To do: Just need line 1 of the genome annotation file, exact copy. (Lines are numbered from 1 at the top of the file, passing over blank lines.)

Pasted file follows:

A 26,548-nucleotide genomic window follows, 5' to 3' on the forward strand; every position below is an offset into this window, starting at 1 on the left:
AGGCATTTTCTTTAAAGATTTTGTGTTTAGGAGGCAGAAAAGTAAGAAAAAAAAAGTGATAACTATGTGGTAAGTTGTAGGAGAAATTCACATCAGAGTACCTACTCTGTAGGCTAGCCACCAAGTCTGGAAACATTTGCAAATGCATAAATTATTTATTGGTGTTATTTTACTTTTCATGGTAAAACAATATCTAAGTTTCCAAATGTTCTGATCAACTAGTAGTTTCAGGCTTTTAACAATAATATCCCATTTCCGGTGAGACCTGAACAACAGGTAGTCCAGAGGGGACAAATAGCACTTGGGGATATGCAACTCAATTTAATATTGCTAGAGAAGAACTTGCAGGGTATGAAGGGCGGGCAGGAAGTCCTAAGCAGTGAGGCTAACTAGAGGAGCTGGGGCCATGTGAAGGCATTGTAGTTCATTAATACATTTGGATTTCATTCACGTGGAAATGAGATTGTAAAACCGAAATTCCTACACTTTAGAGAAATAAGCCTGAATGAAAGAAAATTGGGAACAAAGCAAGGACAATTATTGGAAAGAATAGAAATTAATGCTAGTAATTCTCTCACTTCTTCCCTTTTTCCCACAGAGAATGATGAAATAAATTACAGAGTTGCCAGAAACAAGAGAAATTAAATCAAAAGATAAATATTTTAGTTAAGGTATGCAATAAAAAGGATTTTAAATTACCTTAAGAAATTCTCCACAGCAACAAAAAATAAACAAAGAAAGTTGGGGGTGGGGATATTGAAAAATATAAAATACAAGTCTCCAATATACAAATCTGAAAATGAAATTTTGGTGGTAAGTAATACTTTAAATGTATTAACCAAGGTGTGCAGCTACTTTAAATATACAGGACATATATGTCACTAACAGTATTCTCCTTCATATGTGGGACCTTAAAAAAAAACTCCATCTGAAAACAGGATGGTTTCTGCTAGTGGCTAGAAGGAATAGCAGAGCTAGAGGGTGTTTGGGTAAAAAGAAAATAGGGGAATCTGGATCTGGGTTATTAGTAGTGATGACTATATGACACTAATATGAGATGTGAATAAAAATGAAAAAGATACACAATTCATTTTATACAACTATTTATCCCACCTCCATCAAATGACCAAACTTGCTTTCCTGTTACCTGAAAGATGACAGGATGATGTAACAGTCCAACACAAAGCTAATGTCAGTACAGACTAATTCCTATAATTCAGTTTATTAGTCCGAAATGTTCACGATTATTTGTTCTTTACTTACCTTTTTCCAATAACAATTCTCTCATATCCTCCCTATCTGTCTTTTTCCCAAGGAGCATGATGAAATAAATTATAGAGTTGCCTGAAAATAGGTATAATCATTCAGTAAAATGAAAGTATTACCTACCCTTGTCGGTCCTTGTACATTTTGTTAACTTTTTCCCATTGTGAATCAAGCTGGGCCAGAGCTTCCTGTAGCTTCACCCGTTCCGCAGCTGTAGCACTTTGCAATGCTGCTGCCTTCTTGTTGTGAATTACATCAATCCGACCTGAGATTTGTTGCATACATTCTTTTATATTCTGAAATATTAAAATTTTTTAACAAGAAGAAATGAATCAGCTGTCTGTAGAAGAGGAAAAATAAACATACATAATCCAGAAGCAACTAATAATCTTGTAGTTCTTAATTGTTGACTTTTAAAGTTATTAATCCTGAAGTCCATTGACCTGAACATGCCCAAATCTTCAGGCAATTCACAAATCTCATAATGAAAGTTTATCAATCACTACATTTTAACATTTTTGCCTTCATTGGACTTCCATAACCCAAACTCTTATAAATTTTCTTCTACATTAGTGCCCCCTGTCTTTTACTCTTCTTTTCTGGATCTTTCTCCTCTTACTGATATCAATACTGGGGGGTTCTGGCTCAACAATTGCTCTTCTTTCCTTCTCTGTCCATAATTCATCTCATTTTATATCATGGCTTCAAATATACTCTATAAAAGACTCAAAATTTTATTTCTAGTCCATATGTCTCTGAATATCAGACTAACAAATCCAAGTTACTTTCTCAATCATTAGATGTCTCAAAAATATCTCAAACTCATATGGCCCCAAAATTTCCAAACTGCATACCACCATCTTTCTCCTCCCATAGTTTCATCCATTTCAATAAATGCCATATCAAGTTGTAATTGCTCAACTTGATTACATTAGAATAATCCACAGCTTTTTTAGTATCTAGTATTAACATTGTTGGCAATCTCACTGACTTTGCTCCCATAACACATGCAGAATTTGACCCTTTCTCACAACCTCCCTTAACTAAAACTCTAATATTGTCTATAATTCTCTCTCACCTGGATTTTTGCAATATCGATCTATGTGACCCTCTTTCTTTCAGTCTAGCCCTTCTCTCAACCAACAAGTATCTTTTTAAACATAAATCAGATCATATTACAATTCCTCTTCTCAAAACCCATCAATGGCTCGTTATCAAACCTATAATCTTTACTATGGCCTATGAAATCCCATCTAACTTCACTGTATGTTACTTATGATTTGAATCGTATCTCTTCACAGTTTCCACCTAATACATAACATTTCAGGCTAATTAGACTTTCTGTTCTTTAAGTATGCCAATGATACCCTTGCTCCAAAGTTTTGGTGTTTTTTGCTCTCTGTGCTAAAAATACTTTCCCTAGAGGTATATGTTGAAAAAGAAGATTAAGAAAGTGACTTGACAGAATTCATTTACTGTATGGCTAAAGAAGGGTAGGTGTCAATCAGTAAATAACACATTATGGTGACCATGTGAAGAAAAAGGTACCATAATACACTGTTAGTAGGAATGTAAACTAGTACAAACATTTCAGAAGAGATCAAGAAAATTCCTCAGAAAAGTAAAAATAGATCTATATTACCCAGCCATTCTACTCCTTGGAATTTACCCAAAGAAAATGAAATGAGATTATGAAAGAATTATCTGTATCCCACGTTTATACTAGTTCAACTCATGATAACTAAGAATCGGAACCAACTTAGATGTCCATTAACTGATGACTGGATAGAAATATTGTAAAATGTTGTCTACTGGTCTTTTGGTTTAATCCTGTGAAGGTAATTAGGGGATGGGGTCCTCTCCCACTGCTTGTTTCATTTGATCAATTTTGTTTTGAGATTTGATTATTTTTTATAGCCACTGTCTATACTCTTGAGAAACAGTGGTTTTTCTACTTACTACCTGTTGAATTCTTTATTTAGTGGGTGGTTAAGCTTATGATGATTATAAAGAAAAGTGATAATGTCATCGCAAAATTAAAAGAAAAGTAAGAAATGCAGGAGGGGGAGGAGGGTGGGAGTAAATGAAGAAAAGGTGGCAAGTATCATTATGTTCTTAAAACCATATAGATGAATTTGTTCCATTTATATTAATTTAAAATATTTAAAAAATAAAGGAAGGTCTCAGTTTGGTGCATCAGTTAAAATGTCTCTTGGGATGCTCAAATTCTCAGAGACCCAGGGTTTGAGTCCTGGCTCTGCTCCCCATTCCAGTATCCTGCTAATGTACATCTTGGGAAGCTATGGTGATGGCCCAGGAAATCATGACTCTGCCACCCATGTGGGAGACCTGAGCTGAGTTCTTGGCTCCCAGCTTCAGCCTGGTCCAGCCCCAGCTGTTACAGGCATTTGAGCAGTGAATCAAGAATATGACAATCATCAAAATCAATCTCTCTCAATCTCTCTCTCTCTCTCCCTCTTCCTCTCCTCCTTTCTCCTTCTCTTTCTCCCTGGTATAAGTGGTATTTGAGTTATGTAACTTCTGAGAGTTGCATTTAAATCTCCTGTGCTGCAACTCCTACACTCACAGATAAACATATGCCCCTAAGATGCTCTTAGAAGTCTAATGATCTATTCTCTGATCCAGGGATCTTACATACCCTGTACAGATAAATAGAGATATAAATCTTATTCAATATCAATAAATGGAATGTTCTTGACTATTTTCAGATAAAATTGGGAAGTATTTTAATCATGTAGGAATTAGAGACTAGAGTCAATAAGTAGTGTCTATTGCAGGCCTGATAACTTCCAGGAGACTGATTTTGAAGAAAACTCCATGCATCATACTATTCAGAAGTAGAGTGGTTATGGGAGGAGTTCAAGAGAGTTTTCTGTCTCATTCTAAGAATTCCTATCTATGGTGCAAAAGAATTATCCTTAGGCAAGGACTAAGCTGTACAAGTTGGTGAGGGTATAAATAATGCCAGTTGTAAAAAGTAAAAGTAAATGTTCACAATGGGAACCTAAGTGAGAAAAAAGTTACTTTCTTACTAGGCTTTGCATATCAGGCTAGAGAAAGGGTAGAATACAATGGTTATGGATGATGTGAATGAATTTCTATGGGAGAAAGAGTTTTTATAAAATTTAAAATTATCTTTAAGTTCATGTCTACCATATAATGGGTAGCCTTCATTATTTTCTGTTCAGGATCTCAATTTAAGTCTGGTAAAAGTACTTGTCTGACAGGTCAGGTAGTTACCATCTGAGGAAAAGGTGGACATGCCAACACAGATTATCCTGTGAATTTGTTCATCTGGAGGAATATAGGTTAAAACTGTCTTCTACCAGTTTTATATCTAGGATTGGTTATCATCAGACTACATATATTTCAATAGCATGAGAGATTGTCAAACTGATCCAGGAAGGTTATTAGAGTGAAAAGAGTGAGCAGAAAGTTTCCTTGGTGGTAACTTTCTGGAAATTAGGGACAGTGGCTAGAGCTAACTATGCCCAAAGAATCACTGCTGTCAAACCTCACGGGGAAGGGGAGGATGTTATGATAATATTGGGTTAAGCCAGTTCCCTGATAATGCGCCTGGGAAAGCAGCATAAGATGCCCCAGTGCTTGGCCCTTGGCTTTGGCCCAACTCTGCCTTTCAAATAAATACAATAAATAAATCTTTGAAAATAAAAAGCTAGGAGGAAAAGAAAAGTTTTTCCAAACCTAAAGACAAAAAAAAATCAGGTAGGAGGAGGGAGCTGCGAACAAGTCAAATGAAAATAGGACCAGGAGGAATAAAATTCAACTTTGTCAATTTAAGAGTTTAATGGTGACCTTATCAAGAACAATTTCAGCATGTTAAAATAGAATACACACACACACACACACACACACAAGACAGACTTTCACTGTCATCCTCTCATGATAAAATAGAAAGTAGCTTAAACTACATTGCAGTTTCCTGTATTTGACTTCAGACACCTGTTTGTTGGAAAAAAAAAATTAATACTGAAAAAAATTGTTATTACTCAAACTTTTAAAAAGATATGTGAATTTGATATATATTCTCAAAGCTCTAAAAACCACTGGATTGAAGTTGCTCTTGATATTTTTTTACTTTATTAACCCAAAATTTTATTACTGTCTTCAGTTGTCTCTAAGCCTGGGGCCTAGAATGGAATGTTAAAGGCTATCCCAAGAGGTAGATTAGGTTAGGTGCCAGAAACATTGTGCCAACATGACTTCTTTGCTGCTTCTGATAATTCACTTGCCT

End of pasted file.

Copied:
A 26,548-nucleotide genomic window follows, 5' to 3' on the forward strand; every position below is an offset into this window, starting at 1 on the left: